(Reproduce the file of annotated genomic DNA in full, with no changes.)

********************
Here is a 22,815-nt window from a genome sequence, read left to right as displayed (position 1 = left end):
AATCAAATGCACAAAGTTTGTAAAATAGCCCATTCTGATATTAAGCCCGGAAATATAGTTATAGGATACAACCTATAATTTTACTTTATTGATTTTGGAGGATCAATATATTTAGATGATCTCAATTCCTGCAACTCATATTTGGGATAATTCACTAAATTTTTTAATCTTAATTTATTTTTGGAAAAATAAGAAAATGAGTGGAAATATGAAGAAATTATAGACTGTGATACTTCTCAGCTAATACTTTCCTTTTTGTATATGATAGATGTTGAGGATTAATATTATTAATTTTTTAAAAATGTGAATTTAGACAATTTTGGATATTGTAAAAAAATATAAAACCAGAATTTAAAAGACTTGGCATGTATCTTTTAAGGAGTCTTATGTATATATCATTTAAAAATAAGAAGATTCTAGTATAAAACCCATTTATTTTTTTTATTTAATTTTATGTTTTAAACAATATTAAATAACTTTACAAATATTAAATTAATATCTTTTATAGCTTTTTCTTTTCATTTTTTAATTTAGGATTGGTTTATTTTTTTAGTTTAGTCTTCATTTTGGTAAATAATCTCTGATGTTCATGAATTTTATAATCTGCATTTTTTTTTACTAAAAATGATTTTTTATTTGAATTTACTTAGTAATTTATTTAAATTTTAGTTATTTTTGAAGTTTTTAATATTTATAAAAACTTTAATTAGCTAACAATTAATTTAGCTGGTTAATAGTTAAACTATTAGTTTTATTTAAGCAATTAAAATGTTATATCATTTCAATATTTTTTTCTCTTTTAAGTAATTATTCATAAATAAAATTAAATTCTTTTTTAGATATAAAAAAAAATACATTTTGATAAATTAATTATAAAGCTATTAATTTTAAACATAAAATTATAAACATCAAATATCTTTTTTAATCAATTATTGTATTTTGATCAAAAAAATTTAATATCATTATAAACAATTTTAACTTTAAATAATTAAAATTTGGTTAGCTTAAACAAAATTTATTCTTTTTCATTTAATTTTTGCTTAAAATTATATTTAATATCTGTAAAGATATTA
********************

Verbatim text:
Here is a 22,815-nt window from a genome sequence, read left to right as displayed (position 1 = left end):
AATCAAATGCACAAAGTTTGTAAAATAGCCCATTCTGATATTAAGCCCGGAAATATAGTTATAGGATACAACCTATAATTTTACTTTATTGATTTTGGAGGATCAATATATTTAGATGATCTCAATTCCTGCAACTCATATTTGGGATAATTCACTAAATTTTTTAATCTTAATTTATTTTTGGAAAAATAAGAAAATGAGTGGAAATATGAAGAAATTATAGACTGTGATACTTCTCAGCTAATACTTTCCTTTTTGTATATGATAGATGTTGAGGATTAATATTATTAATTTTTTAAAAATGTGAATTTAGACAATTTTGGATATTGTAAAAAAATATAAAACCAGAATTTAAAAGACTTGGCATGTATCTTTTAAGGAGTCTTATGTATATATCATTTAAAAATAAGAAGATTCTAGTATAAAACCCATTTATTTTTTTTATTTAATTTTATGTTTTAAACAATATTAAATAACTTTACAAATATTAAATTAATATCTTTTATAGCTTTTTCTTTTCATTTTTTAATTTAGGATTGGTTTATTTTTTTAGTTTAGTCTTCATTTTGGTAAATAATCTCTGATGTTCATGAATTTTATAATCTGCATTTTTTTTTACTAAAAATGATTTTTTATTTGAATTTACTTAGTAATTTATTTAAATTTTAGTTATTTTTGAAGTTTTTAATATTTATAAAAACTTTAATTAGCTAACAATTAATTTAGCTGGTTAATAGTTAAACTATTAGTTTTATTTAAGCAATTAAAATGTTATATCATTTCAATATTTTTTTCTCTTTTAAGTAATTATTCATAAATAAAATTAAATTCTTTTTTAGATATAAAAAAAAATACATTTTGATAAATTAATTATAAAGCTATTAATTTTAAACATAAAATTATAAACATCAAATATCTTTTTTAATCAATTATTGTATTTTGATCAAAAAAATTTAATATCATTATAAACAATTTTAACTTTAAATAATTAAAATTTGGTTAGCTTAAACAAAATTTATTCTTTTTCATTTAATTTTTGCTTAAAATTATATTTAATATCTGTAAAGATATTA